Chairman Rockefeller's Remarks on The Case for Space: Examining the Value

October 21, 2009

WASHINGTON, D.C.--Our space program is at a critical juncture. While the President is reviewing recent findings from the Augustine Commission on NASA’s human spaceflight plans, ongoing budget challenges mean that we have to establish our priorities and make difficult choices.
Space exploration is expensive and risky; the return on the investment is often far off and requires great patience.
Last month, this subcommittee held a hearing on the Augustine Commission’s review, and in my statement I said that we need to ask tough questions about the value of space exploration. I am glad that conversation is underway. And with this hearing, we have a distinguished panel engaged in the discussion.
Past exploration has contributed to America’s economic strength and competitiveness; technological advancement; national security; science, technology, engineering, and mathematics education; and improved international relations.
Space exploration is all about basic scientific research.  It has led to new solutions for some of today’s most pressing problems—including health care, climate change, and cybersecurity—while keeping our nation on the forefront of technological innovation for nearly 50 years. 
That innovation is fundamental to our economic competitiveness. Our nation’s aerospace industry accounts for nearly 2 percent of the U.S. GDP and has the largest trade surplus of any manufacturing sector.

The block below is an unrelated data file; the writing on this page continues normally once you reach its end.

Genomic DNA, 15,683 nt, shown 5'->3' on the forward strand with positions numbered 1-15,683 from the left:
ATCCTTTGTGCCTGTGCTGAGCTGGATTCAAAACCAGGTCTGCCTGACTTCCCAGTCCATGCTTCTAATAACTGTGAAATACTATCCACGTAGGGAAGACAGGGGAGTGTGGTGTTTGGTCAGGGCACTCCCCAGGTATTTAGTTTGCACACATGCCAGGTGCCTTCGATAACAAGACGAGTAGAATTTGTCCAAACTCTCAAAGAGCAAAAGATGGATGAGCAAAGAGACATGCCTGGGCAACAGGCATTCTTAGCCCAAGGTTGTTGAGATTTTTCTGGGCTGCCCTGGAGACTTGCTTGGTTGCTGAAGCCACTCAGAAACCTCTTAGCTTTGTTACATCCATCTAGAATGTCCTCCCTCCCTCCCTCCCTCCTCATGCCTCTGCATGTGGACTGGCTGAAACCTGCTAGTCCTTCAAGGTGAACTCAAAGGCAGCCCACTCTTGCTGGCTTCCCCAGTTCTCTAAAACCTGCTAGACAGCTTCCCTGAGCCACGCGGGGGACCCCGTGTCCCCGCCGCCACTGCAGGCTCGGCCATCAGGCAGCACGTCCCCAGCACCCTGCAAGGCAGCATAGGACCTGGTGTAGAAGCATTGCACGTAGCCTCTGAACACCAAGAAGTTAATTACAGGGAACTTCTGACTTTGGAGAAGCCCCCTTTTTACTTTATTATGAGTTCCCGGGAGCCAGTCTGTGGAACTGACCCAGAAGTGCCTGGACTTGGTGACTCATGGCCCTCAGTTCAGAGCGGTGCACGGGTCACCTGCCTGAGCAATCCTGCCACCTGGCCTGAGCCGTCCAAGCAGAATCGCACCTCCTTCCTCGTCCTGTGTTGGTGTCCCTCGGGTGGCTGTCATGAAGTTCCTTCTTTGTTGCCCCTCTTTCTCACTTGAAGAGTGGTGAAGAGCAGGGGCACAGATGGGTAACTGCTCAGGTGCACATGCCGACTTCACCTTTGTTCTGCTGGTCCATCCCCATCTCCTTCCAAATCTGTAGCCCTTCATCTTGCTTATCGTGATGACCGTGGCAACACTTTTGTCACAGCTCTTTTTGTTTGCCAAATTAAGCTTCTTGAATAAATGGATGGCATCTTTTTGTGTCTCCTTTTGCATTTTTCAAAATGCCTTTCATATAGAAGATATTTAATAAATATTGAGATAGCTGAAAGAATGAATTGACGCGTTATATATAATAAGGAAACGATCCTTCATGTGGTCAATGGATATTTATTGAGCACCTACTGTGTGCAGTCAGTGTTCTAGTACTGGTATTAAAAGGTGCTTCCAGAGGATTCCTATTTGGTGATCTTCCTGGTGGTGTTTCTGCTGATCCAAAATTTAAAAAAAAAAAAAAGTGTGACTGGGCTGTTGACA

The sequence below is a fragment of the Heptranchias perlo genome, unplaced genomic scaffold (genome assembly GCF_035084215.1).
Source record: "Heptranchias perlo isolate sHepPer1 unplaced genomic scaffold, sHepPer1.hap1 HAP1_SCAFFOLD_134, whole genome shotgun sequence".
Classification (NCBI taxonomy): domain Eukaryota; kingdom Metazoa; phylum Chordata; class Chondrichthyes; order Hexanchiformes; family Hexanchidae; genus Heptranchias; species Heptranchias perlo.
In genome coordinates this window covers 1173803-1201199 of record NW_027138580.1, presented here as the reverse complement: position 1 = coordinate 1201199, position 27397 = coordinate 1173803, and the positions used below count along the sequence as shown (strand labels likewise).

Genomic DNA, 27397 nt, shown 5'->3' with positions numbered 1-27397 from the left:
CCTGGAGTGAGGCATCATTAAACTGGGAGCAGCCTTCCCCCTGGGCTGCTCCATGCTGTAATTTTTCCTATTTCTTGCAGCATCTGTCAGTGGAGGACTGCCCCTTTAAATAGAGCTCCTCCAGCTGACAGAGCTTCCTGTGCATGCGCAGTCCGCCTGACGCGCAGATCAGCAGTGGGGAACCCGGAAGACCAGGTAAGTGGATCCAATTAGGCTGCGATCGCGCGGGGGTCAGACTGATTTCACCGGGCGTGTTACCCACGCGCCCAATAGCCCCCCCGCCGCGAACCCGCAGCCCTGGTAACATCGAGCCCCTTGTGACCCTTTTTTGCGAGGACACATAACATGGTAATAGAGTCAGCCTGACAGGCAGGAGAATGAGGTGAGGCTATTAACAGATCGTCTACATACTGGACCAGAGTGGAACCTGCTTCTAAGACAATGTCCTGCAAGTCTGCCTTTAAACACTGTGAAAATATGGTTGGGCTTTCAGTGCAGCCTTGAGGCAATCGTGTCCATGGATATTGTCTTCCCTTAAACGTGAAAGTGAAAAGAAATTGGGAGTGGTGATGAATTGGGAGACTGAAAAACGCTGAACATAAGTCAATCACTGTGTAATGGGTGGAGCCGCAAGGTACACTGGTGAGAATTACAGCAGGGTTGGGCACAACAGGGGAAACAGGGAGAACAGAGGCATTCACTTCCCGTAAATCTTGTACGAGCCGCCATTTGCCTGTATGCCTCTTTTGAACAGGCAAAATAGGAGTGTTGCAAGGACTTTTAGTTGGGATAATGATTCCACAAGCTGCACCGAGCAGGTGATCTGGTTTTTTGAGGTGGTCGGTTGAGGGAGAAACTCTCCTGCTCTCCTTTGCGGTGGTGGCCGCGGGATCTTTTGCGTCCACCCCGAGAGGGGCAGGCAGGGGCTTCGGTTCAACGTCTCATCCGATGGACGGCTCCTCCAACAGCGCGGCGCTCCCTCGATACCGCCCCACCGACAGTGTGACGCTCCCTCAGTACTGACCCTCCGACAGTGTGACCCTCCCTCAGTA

We have recently seen the reach and impact of those benefits in my own state, West Virginia, where scientists and engineers have designed the first composite-material equipment carrier certified for space flight. It is lighter, stronger, and more versatile than previous carriers, allowing for more scientific instruments and other cargo on missions. And it has already been put to use, flying on the Space Shuttle Atlantis for its very successful Hubble Space Telescope Servicing Mission.  
The space program has a good track record of producing useful spinoff technologies in fields from medicine to transportation and public safety. And NASA has succeeded in translating that technology to the private sector, creating new growth and additional investment. Yet, the agency and its partners often fall short when it comes to communicating that success to the tax-paying public.
NASA should know that, until significant improvements are made, I will continue to be critical of its program management and accounting. However, I also believe in giving credit where credit is due. Space exploration, in general, and NASA, in particular, have made valuable contributions to science, technology, and our economic competitiveness.  Still, the challenge remains; we must align this considerable investment with our national priorities, and communicate its importance to the American public.
I look forward to your testimony.